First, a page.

Bible Translation, Literacy Development in Ivory Coast Go Hand-in-Hand

The Bible Society in Côte d’Ivoire (the Ivory Coast) is currently engaged in translation work that is going hand-in-hand with literacy development.

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By Kenneth Chan, Christian Post Editor
April 22, 2005|7:21 pm

The Bible Society in Africa's Ivory Coast is currently engaged in translation work that is going hand-in-hand with literacy development.

"With the complete Bible having been translated into only two of the 78 languages in the Ivory Coast, the Bible Society in the Ivory Coast is strongly aware of the need to set ambitious targets for its translation program," the United Bible Societies (UBS) reported this month. The international fellowship of Bible Societies invests around CFA Fr15 million (US$30,000) each year.

However, UBS noted that for languages whose speakers lack literacy skills, simply providing a translation is not enough. For this reason, UBS reports that translation of the Bible into the Akyé language has gone hand-in-hand with literacy development.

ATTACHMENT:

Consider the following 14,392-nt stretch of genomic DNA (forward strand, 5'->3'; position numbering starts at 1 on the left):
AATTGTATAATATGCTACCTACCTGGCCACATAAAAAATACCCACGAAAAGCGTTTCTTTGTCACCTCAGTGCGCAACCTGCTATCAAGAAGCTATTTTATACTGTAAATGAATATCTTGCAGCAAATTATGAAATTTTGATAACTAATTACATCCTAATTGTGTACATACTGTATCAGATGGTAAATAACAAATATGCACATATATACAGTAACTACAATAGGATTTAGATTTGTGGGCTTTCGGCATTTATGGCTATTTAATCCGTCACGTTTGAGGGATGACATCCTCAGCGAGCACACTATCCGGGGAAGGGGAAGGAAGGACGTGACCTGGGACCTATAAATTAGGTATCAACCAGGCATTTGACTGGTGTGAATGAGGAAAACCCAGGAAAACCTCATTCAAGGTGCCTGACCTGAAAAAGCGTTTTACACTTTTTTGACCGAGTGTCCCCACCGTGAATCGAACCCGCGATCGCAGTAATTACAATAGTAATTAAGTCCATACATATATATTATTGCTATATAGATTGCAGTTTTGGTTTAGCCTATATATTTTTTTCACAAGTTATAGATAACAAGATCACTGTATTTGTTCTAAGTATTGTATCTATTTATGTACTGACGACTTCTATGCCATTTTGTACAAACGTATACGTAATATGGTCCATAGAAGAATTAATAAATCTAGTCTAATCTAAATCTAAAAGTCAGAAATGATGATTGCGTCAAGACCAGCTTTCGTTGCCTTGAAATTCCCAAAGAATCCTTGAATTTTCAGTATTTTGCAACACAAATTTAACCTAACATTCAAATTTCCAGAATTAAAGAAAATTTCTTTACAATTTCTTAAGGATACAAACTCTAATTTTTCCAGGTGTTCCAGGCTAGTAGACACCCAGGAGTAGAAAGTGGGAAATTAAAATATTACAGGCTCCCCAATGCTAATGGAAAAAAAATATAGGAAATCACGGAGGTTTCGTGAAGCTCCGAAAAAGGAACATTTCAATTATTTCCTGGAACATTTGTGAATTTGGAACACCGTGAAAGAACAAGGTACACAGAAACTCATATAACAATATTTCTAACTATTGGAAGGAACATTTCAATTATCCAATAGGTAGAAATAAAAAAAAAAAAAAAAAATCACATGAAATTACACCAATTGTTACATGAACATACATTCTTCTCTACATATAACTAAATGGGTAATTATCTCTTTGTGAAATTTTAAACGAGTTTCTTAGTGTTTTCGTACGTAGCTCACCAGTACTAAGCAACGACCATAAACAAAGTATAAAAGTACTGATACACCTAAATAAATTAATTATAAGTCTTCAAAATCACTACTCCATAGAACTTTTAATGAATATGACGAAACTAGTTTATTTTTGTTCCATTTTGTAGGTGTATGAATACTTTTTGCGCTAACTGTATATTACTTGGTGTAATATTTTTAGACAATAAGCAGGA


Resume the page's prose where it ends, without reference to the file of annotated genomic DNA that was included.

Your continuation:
According to UBS, Akyé, or Attié, is spoken by around 381,000 people in the Ivory Coast -- most of which live in Abidjan or one of its suburbs.

In Anyama, around 15 km (10 miles) north-east of the capital, local churches have for some years been working with the Bible Society to ensure that, when the complete Akyé Bible is launched, members of the congregation who speak this language will be able to read it for themselves.

UBS reports that overall literacy among Akyé speakers is at the moment no more than five percent.

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According to the fellowship, the current initiative stretches back some years. Although the Akyé New Testament was launched in 1995, even before then the 15 Methodist churches in Anyama were holding Akyé literacy classes. At each church, one person was trained to teach others.

Currently, classes run throughout the year, and students’ progress is monitored with regular tests. These reportedly take the form of a competition between the different churches in which students either read and then explain a passage from the Akyé New Testament or write down a passage dictated from it.

In January, staff from the Bible Society had the opportunity to see for themselves how successful this approach has been. According to UBS, the staff was particularly pleased to see that young Akyé speakers were very enthusiastic about improving their literacy skills. Moreover, these young people were enjoying the strong support of their parents and other older people, many of whom attend the competitions, UBS reported.

This commitment to literacy development will ensure that, as the Bible Society writes in its ‘mission statement’ for translation, Akyé speakers will have access to God’s Word in a language “which everyone in the community can understand and accept”.

 

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